The Favorite | Teen Ink

The Favorite

October 8, 2019
By Anonymous

 The Favorite proves to be a surprisingly dark movie detailing what life was like in England in its past history, while also highlighting the nature of some of the characters that still remains accurate in this day and age to still describe plenty of modern figures. Taking place in England during the early 18th century, the country is going through a difficult time. England is at war with France, causing many of the ordinary people to struggle, but despite all of this, the queen and the elite still live luxurious lives. Inside of the queen's castle there are still plenty of her fan-favorite activities, like duck racing, pineapple eating and eating an excessive amount. Meanwhile, all of these problems seem to be stemming from Queen Anne, who currently occupies the throne but doesn't always have her head where it's needed. Anne isn't healthy, she is very peculiar about her likes and dislikes, and her temper can't always be controlled. Because of this, her very close and dear friend, Lady Sarah, does everything with and for the queen, and she's practically the one governing the country, while also taking care of the queen, who needs more attention than most. However, things get more complicated when a new servant, Abigail, is welcomed by Lady Sarah to help out both her and the queen. Abigail used to be a lady, but her family fell on harsh times, and with them, she lost the power and title of a lady to only become a servant. As Abigail spends more time with the queen, she soon shows her charismatic charm, which the queen quickly falls in love with and begins to care for. With Lady Sarah taking her under her wing to show her how to become strong and mighty, Abigail sees a chance to regain her title and return to being a part of her aristocratic past. 

 The Favorite is a mostly enjoyable movie that has plenty to offer, including its dramatic politics, realistic characters, and enough unpredictability to make things exciting. While things start off rocky, mostly because of how painstakingly slow the introduction is, the plot and story are both quickly jump-started by a few truly inciting incidents. Due to a few crucial revelations, the movie progresses along pretty magnificently without there ever being any real bumps or issues, and as things progress and develop, the story itself becomes that much more substantial and meaningful. Although the middle portion of the movie does a great job of fleshing out the characters, and making them that much more charming and appealing, the conclusion of the movie somewhat gets rid of all of this progress. While the enticing ending of the movie manages to wrap up most loose ends, and answer plenty of important questions, the actual conclusion of the movie doesn't leave all viewers feeling satisfied. Even though some find the relative twist at the end to be sophisticated and enjoy the deeper meaning, for others it doesn't really give the movie much of a purpose and just causes more confusion than necessary.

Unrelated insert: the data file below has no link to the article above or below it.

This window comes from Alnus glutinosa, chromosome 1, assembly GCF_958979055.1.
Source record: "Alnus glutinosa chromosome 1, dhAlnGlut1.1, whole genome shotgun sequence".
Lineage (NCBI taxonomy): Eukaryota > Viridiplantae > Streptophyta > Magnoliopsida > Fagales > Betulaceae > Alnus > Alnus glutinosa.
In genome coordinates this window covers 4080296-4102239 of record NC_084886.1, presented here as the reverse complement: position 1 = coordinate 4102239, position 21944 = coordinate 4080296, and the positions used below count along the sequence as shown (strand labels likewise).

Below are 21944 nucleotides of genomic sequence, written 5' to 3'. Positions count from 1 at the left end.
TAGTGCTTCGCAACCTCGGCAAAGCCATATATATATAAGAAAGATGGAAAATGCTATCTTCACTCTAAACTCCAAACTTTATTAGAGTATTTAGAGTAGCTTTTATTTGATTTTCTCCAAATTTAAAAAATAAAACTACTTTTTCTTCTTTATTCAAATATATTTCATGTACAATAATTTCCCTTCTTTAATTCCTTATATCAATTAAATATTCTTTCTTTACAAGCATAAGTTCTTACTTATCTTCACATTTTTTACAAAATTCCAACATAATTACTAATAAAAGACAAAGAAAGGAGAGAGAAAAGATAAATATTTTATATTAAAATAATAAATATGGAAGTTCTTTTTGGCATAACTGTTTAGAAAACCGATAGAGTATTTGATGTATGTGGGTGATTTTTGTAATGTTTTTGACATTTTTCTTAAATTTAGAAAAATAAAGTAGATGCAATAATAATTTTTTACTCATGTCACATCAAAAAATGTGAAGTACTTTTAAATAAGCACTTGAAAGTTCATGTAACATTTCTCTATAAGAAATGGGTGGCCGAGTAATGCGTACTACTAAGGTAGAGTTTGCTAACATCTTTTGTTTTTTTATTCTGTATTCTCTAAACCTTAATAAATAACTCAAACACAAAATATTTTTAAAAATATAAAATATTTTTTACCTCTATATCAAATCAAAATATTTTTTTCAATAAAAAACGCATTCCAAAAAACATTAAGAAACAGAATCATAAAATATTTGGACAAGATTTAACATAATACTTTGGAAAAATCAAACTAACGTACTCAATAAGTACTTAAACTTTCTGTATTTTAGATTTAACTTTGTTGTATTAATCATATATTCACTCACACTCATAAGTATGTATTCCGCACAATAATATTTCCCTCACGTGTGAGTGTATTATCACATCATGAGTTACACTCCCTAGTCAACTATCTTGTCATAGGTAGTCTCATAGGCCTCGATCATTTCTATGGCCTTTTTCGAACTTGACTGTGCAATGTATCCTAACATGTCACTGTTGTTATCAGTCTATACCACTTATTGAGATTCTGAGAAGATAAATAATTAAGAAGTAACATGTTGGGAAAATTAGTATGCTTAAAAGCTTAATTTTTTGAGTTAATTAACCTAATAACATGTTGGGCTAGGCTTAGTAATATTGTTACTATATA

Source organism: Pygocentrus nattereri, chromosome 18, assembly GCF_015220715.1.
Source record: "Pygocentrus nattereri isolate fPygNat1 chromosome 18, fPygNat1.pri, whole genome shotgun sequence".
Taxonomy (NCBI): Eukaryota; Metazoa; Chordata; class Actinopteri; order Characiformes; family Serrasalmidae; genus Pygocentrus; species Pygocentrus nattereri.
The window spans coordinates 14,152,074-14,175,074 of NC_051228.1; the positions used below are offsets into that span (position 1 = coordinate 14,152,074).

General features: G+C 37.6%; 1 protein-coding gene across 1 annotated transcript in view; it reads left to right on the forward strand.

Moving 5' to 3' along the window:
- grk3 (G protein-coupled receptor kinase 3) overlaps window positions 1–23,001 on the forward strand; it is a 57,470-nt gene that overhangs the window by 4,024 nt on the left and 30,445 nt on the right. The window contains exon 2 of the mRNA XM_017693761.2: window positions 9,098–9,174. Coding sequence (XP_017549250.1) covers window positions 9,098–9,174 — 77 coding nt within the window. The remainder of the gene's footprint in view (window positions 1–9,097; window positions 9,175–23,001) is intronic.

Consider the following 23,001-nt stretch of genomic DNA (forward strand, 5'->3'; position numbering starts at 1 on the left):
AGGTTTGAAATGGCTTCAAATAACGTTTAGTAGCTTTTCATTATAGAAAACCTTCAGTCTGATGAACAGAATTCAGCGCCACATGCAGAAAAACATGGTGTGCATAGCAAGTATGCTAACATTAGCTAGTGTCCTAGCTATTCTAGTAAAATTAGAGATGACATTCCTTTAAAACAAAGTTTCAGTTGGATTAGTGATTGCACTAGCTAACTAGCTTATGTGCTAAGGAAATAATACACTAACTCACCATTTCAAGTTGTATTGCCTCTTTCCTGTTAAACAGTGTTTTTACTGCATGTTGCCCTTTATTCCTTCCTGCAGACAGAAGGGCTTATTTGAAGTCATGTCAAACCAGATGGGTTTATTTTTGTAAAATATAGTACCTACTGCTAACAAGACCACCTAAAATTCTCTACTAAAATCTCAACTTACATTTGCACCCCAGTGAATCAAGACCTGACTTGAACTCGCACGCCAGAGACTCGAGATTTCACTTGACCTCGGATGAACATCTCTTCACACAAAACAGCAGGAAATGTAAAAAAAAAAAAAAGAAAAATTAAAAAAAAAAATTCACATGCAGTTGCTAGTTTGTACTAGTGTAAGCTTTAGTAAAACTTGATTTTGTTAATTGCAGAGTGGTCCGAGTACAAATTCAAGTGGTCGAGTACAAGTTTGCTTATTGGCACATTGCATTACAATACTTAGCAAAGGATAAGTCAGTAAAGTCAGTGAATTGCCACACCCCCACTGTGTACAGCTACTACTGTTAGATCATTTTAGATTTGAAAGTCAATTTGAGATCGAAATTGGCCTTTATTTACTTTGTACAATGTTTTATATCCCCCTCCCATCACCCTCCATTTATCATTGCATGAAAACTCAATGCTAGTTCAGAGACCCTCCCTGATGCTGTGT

The Favorite greatly benefits from having plenty of thrilling turns that come at seemingly every inch and corner to ensure that viewers truly have no idea what's going to come next. While the movie is far from being a mystery, the hidden mysteries of the movie allow the plot to suck and captivate audiences into it as viewers eagerly await what's about to happen in the upcoming moments. 

 The Favorite may not be for everyone, especially due to its unique style and unorthodox storytelling methods, but it should arouse enough intrigue to make watching it worthwhile. Although the ambiguity of the ending is certainly not for everyone, the movie, as a whole, has enough good qualities to outweigh the bad. Highlighted by a few extraordinary performances from Emma Stone's Abigail Masham and Rachel Weisz's Lady Sarah, as well as Olivia Colman's Queen Anne, the movie is able to bring out the best in its bold concepts and ideas and transport audiences to 18th century England. This movie may not be a must-see, but it should at least be given a chance so that audiences can formulate their own opinions. 

The author's comments:

"Sometimes a lady likes to have some fun." - Lady Sarah

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